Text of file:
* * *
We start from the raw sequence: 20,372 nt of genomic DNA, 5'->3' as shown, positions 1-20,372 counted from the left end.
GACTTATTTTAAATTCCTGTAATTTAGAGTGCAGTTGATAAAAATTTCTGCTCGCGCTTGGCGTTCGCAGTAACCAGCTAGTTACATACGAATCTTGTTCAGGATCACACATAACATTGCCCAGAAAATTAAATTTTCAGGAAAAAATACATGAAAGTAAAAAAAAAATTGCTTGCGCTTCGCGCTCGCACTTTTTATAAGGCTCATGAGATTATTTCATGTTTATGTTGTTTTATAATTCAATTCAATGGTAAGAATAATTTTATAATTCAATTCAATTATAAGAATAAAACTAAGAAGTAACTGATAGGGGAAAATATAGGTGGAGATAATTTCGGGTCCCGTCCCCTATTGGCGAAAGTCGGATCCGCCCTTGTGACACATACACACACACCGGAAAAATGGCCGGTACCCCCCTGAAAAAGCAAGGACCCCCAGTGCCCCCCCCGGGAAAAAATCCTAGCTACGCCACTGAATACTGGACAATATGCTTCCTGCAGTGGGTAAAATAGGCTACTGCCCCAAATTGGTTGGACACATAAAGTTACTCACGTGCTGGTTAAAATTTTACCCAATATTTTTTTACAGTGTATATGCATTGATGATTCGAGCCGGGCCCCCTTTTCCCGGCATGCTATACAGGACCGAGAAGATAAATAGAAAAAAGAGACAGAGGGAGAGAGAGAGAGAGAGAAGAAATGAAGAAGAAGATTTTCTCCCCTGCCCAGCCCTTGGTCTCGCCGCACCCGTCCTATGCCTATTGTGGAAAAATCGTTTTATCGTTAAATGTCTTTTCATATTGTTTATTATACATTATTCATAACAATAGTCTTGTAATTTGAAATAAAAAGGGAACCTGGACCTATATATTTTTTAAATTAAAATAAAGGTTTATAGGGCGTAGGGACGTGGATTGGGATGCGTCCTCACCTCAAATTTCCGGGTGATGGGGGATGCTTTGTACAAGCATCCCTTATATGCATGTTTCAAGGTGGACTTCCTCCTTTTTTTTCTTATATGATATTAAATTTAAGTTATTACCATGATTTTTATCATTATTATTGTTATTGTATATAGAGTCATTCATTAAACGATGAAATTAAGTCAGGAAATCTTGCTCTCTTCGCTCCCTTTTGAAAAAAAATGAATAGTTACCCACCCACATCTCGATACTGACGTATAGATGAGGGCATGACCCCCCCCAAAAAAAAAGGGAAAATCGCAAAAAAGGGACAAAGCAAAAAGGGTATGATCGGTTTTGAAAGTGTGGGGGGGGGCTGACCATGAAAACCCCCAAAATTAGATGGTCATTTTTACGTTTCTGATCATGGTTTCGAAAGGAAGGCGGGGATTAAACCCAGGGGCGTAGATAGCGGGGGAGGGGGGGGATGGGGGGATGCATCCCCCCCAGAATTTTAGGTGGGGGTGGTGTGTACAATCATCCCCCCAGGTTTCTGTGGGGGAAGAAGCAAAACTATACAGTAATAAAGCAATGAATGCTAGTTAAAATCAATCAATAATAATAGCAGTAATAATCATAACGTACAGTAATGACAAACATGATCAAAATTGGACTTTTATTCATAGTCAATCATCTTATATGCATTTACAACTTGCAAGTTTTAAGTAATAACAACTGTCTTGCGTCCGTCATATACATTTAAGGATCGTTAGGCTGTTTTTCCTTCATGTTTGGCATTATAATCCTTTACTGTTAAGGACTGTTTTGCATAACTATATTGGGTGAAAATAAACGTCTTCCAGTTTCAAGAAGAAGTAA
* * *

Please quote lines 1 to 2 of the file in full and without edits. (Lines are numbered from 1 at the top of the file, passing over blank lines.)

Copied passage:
We start from the raw sequence: 20,372 nt of genomic DNA, 5'->3' as shown, positions 1-20,372 counted from the left end.
GACTTATTTTAAATTCCTGTAATTTAGAGTGCAGTTGATAAAAATTTCTGCTCGCGCTTGGCGTTCGCAGTAACCAGCTAGTTACATACGAATCTTGTTCAGGATCACACATAACATTGCCCAGAAAATTAAATTTTCAGGAAAAAATACATGAAAGTAAAAAAAAAATTGCTTGCGCTTCGCGCTCGCACTTTTTATAAGGCTCATGAGATTATTTCATGTTTATGTTGTTTTATAATTCAATTCAATGGTAAGAATAATTTTATAATTCAATTCAATTATAAGAATAAAACTAAGAAGTAACTGATAGGGGAAAATATAGGTGGAGATAATTTCGGGTCCCGTCCCCTATTGGCGAAAGTCGGATCCGCCCTTGTGACACATACACACACACCGGAAAAATGGCCGGTACCCCCCTGAAAAAGCAAGGACCCCCAGTGCCCCCCCCGGGAAAAAATCCTAGCTACGCCACTGAATACTGGACAATATGCTTCCTGCAGTGGGTAAAATAGGCTACTGCCCCAAATTGGTTGGACACATAAAGTTACTCACGTGCTGGTTAAAATTTTACCCAATATTTTTTTACAGTGTATATGCATTGATGATTCGAGCCGGGCCCCCTTTTCCCGGCATGCTATACAGGACCGAGAAGATAAATAGAAAAAAGAGACAGAGGGAGAGAGAGAGAGAGAGAAGAAATGAAGAAGAAGATTTTCTCCCCTGCCCAGCCCTTGGTCTCGCCGCACCCGTCCTATGCCTATTGTGGAAAAATCGTTTTATCGTTAAATGTCTTTTCATATTGTTTATTATACATTATTCATAACAATAGTCTTGTAATTTGAAATAAAAAGGGAACCTGGACCTATATATTTTTTAAATTAAAATAAAGGTTTATAGGGCGTAGGGACGTGGATTGGGATGCGTCCTCACCTCAAATTTCCGGGTGATGGGGGATGCTTTGTACAAGCATCCCTTATATGCATGTTTCAAGGTGGACTTCCTCCTTTTTTTTCTTATATGATATTAAATTTAAGTTATTACCATGATTTTTATCATTATTATTGTTATTGTATATAGAGTCATTCATTAAACGATGAAATTAAGTCAGGAAATCTTGCTCTCTTCGCTCCCTTTTGAAAAAAAATGAATAGTTACCCACCCACATCTCGATACTGACGTATAGATGAGGGCATGACCCCCCCCAAAAAAAAAGGGAAAATCGCAAAAAAGGGACAAAGCAAAAAGGGTATGATCGGTTTTGAAAGTGTGGGGGGGGGCTGACCATGAAAACCCCCAAAATTAGATGGTCATTTTTACGTTTCTGATCATGGTTTCGAAAGGAAGGCGGGGATTAAACCCAGGGGCGTAGATAGCGGGGGAGGGGGGGGATGGGGGGATGCATCCCCCCCAGAATTTTAGGTGGGGGTGGTGTGTACAATCATCCCCCCAGGTTTCTGTGGGGGAAGAAGCAAAACTATACAGTAATAAAGCAATGAATGCTAGTTAAAATCAATCAATAATAATAGCAGTAATAATCATAACGTACAGTAATGACAAACATGATCAAAATTGGACTTTTATTCATAGTCAATCATCTTATATGCATTTACAACTTGCAAGTTTTAAGTAATAACAACTGTCTTGCGTCCGTCATATACATTTAAGGATCGTTAGGCTGTTTTTCCTTCATGTTTGGCATTATAATCCTTTACTGTTAAGGACTGTTTTGCATAACTATATTGGGTGAAAATAAACGTCTTCCAGTTTCAAGAAGAAGTAA